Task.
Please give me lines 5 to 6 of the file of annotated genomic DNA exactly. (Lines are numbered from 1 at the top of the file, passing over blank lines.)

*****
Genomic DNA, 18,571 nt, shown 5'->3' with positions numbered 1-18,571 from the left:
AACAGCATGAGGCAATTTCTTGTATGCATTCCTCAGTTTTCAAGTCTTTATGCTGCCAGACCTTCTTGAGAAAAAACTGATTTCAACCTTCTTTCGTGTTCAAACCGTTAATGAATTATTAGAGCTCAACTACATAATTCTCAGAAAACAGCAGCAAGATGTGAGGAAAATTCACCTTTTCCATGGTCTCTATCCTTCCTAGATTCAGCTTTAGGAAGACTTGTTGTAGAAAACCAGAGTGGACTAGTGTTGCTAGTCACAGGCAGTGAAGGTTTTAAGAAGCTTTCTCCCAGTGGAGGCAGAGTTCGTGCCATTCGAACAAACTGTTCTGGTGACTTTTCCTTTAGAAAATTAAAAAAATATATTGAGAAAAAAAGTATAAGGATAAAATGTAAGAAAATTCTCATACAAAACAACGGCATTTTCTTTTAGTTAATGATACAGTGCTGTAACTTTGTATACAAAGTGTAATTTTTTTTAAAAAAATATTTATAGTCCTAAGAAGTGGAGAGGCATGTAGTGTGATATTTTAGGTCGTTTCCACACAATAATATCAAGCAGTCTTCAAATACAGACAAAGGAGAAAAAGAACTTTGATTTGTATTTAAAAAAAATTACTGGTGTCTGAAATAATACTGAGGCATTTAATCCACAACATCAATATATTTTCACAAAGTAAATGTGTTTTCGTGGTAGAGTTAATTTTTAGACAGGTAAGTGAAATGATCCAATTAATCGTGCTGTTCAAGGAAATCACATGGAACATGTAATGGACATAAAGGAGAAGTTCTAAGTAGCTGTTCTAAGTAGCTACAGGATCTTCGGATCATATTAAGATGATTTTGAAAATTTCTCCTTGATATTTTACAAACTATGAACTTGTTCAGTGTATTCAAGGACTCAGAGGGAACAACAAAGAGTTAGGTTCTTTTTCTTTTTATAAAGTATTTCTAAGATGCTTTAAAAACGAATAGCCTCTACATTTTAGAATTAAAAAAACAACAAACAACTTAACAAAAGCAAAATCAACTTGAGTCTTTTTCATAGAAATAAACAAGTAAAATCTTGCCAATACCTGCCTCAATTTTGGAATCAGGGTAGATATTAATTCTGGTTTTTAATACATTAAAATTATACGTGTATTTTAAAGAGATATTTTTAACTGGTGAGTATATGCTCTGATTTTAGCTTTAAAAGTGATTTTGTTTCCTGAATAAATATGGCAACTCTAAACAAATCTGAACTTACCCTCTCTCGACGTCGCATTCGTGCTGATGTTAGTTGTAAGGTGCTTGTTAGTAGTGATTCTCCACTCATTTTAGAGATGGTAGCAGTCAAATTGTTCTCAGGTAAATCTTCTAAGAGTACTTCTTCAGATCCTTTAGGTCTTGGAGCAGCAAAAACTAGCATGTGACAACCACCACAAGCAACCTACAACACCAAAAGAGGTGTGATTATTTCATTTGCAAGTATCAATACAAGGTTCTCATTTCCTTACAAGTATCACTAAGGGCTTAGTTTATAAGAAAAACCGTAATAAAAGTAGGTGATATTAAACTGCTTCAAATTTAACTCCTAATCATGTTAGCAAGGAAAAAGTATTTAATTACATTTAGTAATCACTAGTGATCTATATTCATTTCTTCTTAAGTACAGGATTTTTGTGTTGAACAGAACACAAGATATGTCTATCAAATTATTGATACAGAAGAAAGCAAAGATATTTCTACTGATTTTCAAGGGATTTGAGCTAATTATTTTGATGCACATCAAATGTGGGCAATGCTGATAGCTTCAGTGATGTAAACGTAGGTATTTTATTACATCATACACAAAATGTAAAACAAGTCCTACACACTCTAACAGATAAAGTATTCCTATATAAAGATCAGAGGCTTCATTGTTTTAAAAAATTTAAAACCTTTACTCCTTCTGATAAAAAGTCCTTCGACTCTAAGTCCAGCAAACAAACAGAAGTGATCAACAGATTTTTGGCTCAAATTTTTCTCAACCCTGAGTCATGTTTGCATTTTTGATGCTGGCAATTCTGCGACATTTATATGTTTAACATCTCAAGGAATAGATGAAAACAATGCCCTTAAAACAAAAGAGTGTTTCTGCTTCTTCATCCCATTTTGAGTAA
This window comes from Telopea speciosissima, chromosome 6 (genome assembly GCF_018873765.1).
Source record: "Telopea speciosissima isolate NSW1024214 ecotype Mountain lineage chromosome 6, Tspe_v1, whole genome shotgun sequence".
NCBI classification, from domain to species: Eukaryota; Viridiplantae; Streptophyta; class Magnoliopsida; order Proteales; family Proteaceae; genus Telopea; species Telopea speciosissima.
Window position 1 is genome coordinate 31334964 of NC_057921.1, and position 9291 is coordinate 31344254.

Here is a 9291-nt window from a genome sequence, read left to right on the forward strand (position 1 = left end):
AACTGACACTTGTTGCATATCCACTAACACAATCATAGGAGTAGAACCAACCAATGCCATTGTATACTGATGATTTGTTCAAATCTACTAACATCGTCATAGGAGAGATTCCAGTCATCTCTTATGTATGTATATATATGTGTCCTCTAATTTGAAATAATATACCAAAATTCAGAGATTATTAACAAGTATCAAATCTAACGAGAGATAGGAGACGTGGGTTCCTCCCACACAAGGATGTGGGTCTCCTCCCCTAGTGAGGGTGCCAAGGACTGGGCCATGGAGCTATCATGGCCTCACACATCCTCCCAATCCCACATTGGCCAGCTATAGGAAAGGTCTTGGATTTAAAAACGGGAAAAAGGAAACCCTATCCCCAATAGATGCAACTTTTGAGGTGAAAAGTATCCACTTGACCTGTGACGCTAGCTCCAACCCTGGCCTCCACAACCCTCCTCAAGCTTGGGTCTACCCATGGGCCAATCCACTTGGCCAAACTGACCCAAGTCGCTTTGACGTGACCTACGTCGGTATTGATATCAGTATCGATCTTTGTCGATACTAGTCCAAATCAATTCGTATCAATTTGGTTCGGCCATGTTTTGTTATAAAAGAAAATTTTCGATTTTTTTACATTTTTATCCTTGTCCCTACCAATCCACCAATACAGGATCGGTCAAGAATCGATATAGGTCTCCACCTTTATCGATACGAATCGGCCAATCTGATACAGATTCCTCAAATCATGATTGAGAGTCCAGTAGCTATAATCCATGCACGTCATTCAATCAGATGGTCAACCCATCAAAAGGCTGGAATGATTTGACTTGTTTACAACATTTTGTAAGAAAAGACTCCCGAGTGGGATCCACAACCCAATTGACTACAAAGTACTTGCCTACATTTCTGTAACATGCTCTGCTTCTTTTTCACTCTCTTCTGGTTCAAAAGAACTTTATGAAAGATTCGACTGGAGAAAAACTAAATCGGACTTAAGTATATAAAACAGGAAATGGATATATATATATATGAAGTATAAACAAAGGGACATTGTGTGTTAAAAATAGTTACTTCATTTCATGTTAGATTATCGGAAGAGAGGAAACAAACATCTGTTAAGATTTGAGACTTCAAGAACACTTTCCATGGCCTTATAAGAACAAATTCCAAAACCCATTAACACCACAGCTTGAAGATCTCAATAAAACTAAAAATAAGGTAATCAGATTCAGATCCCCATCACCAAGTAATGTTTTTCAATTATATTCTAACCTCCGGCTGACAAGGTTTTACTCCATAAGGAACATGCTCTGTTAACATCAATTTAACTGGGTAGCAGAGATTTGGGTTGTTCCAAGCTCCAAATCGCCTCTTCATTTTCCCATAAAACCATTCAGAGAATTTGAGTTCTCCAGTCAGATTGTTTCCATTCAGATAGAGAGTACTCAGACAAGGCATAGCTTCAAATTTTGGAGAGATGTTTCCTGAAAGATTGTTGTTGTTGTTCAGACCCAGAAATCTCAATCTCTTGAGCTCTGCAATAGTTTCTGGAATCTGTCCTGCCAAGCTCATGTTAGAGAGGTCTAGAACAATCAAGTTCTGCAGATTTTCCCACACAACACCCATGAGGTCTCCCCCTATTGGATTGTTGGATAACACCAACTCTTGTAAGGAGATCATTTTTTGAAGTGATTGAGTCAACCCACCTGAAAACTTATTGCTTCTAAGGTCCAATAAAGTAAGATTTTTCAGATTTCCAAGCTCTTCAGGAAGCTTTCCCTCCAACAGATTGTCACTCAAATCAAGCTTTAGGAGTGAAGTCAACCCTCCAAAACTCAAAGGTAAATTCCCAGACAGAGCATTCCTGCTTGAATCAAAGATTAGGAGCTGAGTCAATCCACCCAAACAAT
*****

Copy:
NCBI classification, from domain to species: Eukaryota; Viridiplantae; Streptophyta; class Magnoliopsida; order Proteales; family Proteaceae; genus Telopea; species Telopea speciosissima.
Window position 1 is genome coordinate 31334964 of NC_057921.1, and position 9291 is coordinate 31344254.